7 Ways to Train For a Marathon in the Winter

Molly Hurford
by Molly Hurford
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7 Ways to Train For a Marathon in the Winter

It’s a valid question for many marathoners: If you’re snowed in, how do you do the big miles needed to prep for an ultra or marathon in the spring?

For those living in milder climates, winter might not affect training, but for those who are snowbound or dealing with sleet and icy rain, it can be tough to balance getting in miles and staying safe and warm. Let’s face it: No one in the history of running has ever claimed a 3-hour run on the treadmill ‘just flew by.’

Here are a few survival tips for getting through this season without sacrificing a PR:



Unless you live in the Arctic, you have outdoor running options — even in snow and sleet. The biggest challenge is the snow piles on the side of the roads after the snowplow comes through — when they’re there, it becomes difficult to run safely on the shoulder. To avoid those snow piles, try running short loops in low-traffic areas like parking lots, subdivisions or your local park.



For endurance efforts, like a 3-hour long run, consider swapping the run for cross-country skiing or a hard snowshoe. You can even split the difference: For a 3-hour run, you could hop on a treadmill for 45 minutes, ski for 90, then finish with another 45 on the treadmill.



As soon as possible, tackle any of your nagging injuries, soreness or imbalances. When the weather takes a turn for the worse, it’s the perfect time to check in with your body and take any necessary off time or swap your long runs for short runs while adding mobility, yoga and physical therapy sessions. If you’re uninjured, skip this step — but many runners realize they have at least one small issue or imbalance worth addressing.



Run with the weather: If you have a warmer Tuesday, but snow is forecasted for Wednesday through Friday, opt to go longer on Tuesday to take advantage of the break in the weather and do your short, easy run or cross-training the rest of the week.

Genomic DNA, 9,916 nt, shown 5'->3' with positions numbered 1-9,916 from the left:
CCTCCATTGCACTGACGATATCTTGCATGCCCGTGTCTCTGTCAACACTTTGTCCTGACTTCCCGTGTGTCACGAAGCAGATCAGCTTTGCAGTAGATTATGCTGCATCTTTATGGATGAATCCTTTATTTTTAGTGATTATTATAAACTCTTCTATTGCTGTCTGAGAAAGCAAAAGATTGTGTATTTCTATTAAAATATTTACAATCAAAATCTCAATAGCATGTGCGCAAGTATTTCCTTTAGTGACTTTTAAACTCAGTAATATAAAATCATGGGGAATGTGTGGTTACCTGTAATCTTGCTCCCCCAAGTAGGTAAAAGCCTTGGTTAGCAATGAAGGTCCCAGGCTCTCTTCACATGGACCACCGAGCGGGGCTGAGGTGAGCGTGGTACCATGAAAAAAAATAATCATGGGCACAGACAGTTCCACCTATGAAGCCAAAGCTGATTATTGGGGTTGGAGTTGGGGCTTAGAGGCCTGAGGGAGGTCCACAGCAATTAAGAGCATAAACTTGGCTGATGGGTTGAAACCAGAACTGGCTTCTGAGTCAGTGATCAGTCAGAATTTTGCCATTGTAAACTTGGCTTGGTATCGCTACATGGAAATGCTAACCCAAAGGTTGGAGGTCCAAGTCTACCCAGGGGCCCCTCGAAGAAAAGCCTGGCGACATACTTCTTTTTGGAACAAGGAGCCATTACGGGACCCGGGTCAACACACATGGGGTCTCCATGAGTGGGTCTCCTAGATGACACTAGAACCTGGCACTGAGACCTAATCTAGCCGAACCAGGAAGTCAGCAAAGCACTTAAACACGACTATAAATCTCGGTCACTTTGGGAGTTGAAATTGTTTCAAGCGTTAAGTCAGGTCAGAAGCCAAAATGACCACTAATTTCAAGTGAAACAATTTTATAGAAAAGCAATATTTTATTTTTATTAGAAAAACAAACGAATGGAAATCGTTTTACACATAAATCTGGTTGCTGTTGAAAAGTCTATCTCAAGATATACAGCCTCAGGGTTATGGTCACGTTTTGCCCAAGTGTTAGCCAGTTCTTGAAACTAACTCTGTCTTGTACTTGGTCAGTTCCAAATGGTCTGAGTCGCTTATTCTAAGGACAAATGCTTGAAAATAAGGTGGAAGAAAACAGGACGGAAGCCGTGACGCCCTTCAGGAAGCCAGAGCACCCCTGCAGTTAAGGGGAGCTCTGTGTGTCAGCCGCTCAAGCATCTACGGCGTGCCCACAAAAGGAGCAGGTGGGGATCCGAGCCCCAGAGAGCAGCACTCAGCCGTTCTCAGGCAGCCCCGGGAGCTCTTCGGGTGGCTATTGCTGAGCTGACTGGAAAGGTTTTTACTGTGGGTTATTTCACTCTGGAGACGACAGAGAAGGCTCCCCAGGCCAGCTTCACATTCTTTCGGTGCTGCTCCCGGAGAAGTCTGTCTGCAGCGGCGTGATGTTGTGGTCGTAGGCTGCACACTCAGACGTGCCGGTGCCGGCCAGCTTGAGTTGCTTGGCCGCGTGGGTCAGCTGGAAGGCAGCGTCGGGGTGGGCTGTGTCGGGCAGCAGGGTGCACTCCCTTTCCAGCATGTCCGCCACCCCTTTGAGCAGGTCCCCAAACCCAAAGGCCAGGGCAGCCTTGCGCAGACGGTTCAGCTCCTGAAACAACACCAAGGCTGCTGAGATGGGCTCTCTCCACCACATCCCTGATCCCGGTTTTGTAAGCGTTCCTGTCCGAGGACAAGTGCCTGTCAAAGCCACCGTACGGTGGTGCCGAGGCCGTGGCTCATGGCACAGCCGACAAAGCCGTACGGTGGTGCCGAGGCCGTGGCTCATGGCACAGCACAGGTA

If you have a race in the early spring and you have the ability to plan a vacation in the winter, aim for a warmer, run-friendly destination. Even a fun family week can involve early morning longer efforts, you might just have to skip that second glass of wine with dinner and accept that this is a training vacation more than a vacation-vacation.



If you can’t make a full week of vacation in a warmer spot happen, break it into two shorter bursts. Even a three-day training block in a warm climate beats skipping runs completely. Avoid any long-duration travel for these short weekend blocks: You don’t need to spend 24 hours in transit.



A big part of an athlete’s success when it comes to long winter runs is simply gearing up and getting outside. It sounds harsh, but sometimes you just need to throw on every layer you own and get out for your run. Remember when we were kids and heading out to play in the snow was the absolute best? Rekindle that joy; once you get over the initial chill and start to warm up, you’ll probably realize it isn’t that bad after all.

About the Author

Molly Hurford
Molly Hurford

Molly is an outdoor adventurer and professional nomad obsessed with all things running, nutrition, cycling and movement-related. When not outside, she’s writing about being outside, travel and athletic style on TheOutdoorEdit.com, or she’s interviewing world-class athletes and scientists for The Consummate Athlete Podcast. You can follow her adventures on Instagram, Twitter and Snapchat at @mollyjhurford.


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